By Zeeba T Hashmi
May 15, 2015
The attack on Ismaili commuters on a bus in Karachi, which has so far claimed 44 precious lives and injured dozens, is the tragic face of today’s Pakistan where minorities have no protection. It also brings into question why such an incident — though not the first of its kind — had to take place. Jundullah has claimed responsibility for the attack and pamphlets were found at the scene of the crime. In the pamphlet, the attackers have expressed their allegiance to the Islamic State (IS). Whatever the forensic evidence leads us to, the motive for this heinous crime is clear: religious intolerance and bigotry. Karachi, in this case, is home to many religious seminaries, some of them run by the Ahle Sunnat Wal Jamaat (ASWJ), a banned outfit among the many hardliners that have emerged in Karachi over the years. It is believed that the ASWJ has re-surfaced in Karachi to break the control of the Tehreek-e-Taliban Pakistan (TTP) and other jihadist organisations but the tomfoolery of using seminaries to quash the dominance of others is going to cost us greatly because seminaries function on the principle of exclusiveness and assertiveness of their righteousness and moral authority, meaning those not conforming to their ideologies are inherently their enemies.
One recent but rare and much-needed exchange between politicians and religious parties has ignited a new discourse in power circles about the viability of siding with seminaries. The National Action Plan (NAP), instrumental in restricting the seminaries has been much opposed by religious parties. Before that, in 2002, during the days of Musharraf, there had been an attempt to regularise the seminaries but it never materialised despite the fact there was a pressing need for it. The issue is jargoned in the complexity of political and social implications, so much so that it is no longer easy to see things in black and white, widely so because the state has used seminaries for its own strategic purposes. Whatever policies the state undertook in the past have tragically been met with a backlash, leaving the authorities confused about dealing with this monstrous situation of militant madrassas.
It is important to know that the seminaries here are not a recent development as commonly perceived. The roots of madrassas date back to the colonial days when there was a general Muslim distrust in the British system of governance. They set up their seminaries in reaction to the discriminatory and even oppressive policies of the Raj. They were also the ones heralding against the British when the great rebellion arose in 1857, but it failed. They remained active ever since, hardened their roots with radical Islamic ideologies and created a legacy as such. Mainly following the Deobandi school of thought, religious madrassas exist in Pakistan, India and Bangladesh but the problem is more prevalent and serious in Pakistan unlike in India or Bangladesh and there are multiple reasons for this.
Around 60 percent of all madrassas follow the Deobandi school of thought. The rest of them belong to the Salafist and Wahhabi schools of thought, and an estimated four to 10 percent belong to the Shia sect. As I have mentioned earlier, the earlier formation of madrassas here was a militant reaction to British colonialism, hence it carries an essence of violence or jihad against imperialist elements. Who do they consider to be imperial forces? Anyone, in their view, that represents the west or its policies, which they feel are geared towards them. In that, they even hold the state in contempt for siding with the west in the war on terror.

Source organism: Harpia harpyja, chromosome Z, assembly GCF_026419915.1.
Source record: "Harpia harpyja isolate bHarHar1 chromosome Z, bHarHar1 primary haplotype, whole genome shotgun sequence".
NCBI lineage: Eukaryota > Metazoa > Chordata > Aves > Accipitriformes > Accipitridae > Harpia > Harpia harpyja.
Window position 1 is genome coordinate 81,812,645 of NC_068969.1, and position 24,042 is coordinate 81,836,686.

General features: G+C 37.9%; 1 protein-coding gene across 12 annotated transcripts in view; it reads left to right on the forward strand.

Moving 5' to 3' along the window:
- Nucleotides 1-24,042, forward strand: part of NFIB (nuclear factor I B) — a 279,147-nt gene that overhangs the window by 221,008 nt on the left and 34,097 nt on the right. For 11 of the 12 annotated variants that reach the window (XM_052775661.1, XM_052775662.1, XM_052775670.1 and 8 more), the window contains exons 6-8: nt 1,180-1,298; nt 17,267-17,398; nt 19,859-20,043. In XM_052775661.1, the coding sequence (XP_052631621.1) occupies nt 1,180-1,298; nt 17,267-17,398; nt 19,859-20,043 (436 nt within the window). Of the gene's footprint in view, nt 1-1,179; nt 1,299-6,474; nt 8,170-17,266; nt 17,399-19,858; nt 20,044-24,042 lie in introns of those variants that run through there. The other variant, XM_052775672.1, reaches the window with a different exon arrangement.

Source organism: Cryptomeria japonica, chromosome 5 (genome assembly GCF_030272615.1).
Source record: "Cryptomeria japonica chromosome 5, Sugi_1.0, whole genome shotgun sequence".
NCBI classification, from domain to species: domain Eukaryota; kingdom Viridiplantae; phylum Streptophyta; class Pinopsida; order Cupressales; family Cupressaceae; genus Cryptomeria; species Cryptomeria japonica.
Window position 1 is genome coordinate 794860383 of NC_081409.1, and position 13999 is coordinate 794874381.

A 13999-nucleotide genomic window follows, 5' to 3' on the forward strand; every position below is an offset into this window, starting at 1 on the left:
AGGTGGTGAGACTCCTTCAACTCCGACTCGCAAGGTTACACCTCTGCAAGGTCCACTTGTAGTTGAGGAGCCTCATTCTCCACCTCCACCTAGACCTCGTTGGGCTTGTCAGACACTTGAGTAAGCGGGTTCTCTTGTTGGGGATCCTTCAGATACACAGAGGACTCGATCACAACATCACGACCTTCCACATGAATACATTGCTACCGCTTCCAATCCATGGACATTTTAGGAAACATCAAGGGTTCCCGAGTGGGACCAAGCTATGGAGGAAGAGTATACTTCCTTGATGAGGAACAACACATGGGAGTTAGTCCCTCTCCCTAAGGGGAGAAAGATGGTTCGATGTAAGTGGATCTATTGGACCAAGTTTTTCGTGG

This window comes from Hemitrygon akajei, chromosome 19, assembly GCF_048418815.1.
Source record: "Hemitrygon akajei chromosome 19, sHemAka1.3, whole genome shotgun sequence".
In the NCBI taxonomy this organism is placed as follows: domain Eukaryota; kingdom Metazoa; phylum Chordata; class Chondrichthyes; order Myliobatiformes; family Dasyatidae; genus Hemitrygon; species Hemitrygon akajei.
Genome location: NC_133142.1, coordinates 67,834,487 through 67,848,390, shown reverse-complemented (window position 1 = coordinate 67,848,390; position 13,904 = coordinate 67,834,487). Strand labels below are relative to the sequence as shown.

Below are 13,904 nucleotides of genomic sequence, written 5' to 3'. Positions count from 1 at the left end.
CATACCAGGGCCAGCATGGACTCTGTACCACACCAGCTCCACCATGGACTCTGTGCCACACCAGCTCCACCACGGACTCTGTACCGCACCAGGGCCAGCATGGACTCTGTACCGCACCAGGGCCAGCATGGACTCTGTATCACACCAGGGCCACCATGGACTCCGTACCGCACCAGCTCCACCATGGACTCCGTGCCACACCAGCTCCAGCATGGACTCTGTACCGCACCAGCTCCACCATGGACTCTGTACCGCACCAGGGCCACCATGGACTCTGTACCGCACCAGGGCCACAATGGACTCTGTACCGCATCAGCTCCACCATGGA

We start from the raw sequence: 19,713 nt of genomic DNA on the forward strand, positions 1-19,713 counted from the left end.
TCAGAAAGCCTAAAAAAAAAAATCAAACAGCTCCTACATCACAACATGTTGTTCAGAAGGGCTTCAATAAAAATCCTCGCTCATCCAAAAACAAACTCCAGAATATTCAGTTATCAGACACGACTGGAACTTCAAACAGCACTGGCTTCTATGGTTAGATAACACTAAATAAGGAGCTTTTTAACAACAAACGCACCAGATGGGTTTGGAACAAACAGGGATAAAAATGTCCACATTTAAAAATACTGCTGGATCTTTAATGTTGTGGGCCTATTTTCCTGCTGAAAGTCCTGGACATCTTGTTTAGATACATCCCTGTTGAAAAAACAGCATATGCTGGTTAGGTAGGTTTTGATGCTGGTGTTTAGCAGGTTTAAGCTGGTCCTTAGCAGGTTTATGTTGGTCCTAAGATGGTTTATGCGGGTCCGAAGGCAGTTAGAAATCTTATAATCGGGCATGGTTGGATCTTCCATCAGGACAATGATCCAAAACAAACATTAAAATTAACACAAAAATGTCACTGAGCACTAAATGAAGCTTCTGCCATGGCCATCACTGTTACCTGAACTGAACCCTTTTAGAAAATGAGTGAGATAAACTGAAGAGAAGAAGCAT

Let us also not forget how they were further militarised in the 1970s and 80s. Ziaul Haq sold the nation to US interests by initiating the madrassa business; many of these seminaries were also used by the Saudis as proxies against Iran. In reference to today’s Pakistan, where we have witnessed a lot of political manoeuvring and international alliances, especially in the aftermath of the Cold War, madrassa growth has mushroomed.
The tables turned with 9/11 when Pakistan was left with no other option but to fight the militants it had bred as proxies. The religious parties vehemently opposed this and considered the US to be a threat. The madrassas, under the direction of their leaders, started blaming the US and its western allies for culturally invading their ideals by force and accusing everybody with humanist ideologies to be western agents and enemies of Islam.
Though it would be wrong to assume that all madrassas are violent, the presence of the streak that abhors anything it considers against the ideals of its version of Islam carries a dangerous potential of violence and bigotry. In a situation where there is no weapons control in place and there exists a militant mindset, seminaries can be used as jihadist recruitment centres to counter the government’s measures to curb terrorism. Not only that, the number of students these seminaries hold is also of great concern as they find themselves incapable of co-habiting with an economically active society. They have no other way to earn a livelihood as they are not vocationally trained. Hence, for them, survival depends on the survival of the seminaries from where they can perpetuate and project themselves in society. This is a factor that the state must look into to detract further recruitments by these seminaries.
There is a need to study closely how these seminaries act to recruit their students and what income class these students belong to. The menace of seminaries has grown out of proportion. There is an urgent need for the state to take control of the situation; unless this is done, Pakistan stands at the brink of self-implosion.
Zeeba T Hashmi is a freelance columnist and may be contacted at firstname.lastname@example.org